National Action has been spreading Judenhass und Hitlerliebe for years, but has received only a very limited amount of official attention.

Ben Raymond himself once wrote on social media "There are non-whites and Jews in my country who all need to be exterminated".  National Action activist Jack Renshaw had written extremist anti-Semitic comments long before the current controversy about his latest anti-Jewish rant.  Despite this, officials don't seem to have been doing much to fight back against the radicalisation risk National Action represents. 

Meanwhile the Prevent programme,  even in its current, very limited form, has consistently been undermined by blanket criticism from left-wing civil society activists; despite the fact Neo-Nazis loathe the programme.  National Action has identified Prevent training given to officers as a key reason for why the "police are not on our side"

The problem of the UK's lax attitude to terrorism and extremism goes much further. It isn't just Neo-Nazis who are left free to spread their poison. Even sympathisers of groups actually proscribed by the government have continued to operate with relative impunity. Flags of the murderous Kurdish communist terrorist group PKK (the so-called Kurdistan Worker's Party) have in the past been openly displayed in London, and in 2009, demonstrators reportedly chanted "We are the PKK" right in Trafalgar Square.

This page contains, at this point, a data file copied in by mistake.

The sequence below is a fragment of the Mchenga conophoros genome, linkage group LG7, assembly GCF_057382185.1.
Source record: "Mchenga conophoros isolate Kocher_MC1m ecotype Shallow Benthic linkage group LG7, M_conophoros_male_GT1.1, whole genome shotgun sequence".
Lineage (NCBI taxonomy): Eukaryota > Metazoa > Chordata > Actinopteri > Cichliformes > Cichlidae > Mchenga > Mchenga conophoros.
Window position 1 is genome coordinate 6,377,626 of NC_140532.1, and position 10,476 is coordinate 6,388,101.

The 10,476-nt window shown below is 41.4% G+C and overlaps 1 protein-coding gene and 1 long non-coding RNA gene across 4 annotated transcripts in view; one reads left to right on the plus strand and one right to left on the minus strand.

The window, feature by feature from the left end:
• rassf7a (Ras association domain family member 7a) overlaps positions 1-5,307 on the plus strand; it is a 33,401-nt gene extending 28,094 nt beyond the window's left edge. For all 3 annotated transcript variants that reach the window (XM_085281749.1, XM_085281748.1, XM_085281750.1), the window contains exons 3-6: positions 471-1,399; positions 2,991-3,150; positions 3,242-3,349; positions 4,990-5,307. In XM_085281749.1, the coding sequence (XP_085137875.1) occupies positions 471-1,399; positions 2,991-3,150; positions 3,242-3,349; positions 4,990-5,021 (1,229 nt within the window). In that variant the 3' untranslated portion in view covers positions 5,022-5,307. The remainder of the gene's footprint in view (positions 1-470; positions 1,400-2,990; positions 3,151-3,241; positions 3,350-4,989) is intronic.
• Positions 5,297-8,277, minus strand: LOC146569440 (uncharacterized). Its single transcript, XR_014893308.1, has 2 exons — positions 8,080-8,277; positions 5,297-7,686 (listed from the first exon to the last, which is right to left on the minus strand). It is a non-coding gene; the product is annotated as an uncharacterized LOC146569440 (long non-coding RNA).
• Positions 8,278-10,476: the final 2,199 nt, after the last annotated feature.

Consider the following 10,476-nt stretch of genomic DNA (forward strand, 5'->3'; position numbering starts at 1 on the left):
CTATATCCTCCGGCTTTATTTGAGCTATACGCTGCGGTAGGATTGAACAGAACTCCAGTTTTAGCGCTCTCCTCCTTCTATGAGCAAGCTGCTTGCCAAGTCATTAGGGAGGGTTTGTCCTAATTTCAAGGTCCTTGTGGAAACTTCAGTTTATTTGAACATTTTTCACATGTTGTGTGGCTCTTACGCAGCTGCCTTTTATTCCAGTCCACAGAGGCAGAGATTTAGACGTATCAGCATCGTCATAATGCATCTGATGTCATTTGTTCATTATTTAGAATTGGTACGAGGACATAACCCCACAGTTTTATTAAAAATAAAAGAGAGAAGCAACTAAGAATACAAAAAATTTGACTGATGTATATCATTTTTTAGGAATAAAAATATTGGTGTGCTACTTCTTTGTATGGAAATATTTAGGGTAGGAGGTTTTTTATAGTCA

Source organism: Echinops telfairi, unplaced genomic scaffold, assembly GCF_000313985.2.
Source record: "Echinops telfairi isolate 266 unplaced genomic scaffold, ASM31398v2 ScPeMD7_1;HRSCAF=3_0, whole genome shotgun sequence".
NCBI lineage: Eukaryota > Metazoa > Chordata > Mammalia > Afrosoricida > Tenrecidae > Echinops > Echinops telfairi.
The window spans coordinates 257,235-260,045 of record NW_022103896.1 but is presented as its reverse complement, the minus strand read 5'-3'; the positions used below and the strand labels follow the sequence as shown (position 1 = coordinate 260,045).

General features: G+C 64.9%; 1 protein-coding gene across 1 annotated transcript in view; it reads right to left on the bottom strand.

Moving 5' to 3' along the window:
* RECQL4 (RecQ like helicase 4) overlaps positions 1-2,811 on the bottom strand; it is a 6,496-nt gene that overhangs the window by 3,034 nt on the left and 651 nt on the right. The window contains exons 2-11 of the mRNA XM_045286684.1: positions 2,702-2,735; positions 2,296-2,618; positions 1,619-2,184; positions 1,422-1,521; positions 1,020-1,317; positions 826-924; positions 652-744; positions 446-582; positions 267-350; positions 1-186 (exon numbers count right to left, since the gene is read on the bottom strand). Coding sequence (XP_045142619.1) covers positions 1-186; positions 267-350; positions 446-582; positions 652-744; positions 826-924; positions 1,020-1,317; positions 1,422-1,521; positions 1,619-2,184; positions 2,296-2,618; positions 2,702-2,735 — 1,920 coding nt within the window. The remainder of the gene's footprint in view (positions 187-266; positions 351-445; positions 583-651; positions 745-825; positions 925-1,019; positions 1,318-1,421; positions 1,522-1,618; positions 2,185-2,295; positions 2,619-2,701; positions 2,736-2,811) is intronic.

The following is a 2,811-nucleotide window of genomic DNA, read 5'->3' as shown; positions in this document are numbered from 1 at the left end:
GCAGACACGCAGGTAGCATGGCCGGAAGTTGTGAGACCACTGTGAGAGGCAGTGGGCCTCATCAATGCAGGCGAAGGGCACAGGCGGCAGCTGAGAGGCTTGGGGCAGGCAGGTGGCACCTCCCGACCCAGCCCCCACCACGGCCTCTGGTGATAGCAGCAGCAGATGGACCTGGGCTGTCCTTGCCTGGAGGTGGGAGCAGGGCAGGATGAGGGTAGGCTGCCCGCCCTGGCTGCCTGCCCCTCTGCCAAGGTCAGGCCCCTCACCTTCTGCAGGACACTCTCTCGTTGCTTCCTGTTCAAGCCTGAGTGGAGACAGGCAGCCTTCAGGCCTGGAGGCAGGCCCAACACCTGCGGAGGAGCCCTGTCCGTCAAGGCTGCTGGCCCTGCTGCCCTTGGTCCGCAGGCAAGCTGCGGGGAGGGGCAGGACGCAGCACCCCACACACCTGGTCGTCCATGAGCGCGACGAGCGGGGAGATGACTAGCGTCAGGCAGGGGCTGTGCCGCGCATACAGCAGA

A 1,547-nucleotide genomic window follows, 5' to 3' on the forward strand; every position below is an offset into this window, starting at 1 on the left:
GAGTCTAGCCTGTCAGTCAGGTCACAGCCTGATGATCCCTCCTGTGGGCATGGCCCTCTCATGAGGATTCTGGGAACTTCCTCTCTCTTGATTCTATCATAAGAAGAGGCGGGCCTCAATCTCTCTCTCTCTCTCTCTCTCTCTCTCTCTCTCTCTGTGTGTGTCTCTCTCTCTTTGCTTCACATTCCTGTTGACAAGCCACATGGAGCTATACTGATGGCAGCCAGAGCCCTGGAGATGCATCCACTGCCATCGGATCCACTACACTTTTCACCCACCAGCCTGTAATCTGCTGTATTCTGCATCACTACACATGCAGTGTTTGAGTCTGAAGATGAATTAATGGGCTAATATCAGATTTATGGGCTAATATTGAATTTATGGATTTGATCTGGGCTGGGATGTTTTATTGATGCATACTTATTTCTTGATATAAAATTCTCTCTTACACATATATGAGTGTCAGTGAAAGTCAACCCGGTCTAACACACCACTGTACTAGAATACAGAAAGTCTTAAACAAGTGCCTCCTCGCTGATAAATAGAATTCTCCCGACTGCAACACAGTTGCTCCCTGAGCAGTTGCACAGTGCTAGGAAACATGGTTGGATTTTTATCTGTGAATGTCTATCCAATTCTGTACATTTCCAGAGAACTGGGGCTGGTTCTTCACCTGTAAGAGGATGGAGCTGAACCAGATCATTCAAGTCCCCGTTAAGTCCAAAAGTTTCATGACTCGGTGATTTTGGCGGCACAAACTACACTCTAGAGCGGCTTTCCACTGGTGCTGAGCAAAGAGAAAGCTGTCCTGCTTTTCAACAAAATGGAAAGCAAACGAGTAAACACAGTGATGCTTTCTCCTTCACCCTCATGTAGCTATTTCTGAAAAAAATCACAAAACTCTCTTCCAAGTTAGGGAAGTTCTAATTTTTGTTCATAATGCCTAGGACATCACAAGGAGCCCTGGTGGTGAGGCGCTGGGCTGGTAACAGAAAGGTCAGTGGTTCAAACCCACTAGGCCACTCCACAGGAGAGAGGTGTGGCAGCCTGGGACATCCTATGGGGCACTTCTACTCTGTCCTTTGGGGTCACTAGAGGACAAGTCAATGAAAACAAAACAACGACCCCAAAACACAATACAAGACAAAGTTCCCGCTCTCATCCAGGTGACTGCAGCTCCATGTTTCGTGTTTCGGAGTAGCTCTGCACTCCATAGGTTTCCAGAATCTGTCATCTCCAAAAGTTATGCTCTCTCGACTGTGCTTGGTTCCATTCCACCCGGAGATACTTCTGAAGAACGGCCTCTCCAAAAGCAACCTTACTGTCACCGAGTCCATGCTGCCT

The relative tolerance towards such extremist displays comes despite the fact the PKK has left a trail of brutal murder and torture across Europe as it seeks to further its Marxist-Leninist ideology of hate. In 1999, the PKK murdered an 18 year-old girl, and her wheel-chair bound, paraplegic 23-year boyfriend in the Northern German town of Bremen. The disabled man reportedly had his skull bashed in with a metal tool, and was subsequently run over by a vehicle, while the girl was suffocated in dirty mud.  Their "crime" in the eyes of the PKK terrorists: to have had a love affair that the group did not permit. 

Perhaps the self-professed lefty human rights activists opposing tougher measures against extremism should heed the wise words of Russian dissident Alexander Solzhenitsyn, one of the world's most noted defenders of freedom. 

In 1978 he warned Harvard students about the shameful relucance of Western governments to fight back against terrorism and dictatorship"... they get tongue-tied and paralyzed when they deal with powerful governments and threatening forces, with aggressors and international terrorists. Should one point out that from ancient times declining courage has been considered the beginning of the end?...When a government starts an earnest fight against terrorism, public opinion immediately accuses it of violating the terrorist's civil rights."

#national action, #anti-extremism policy, #proscription, #prevent strategy, #pkk terrorism, #human rights, #neo-nazis, #Benjamin Raymond


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1 year ago



1 year ago

"Random journo gives publicity to extremist nutters" could be the headline here. Banning things is not tackling the problem.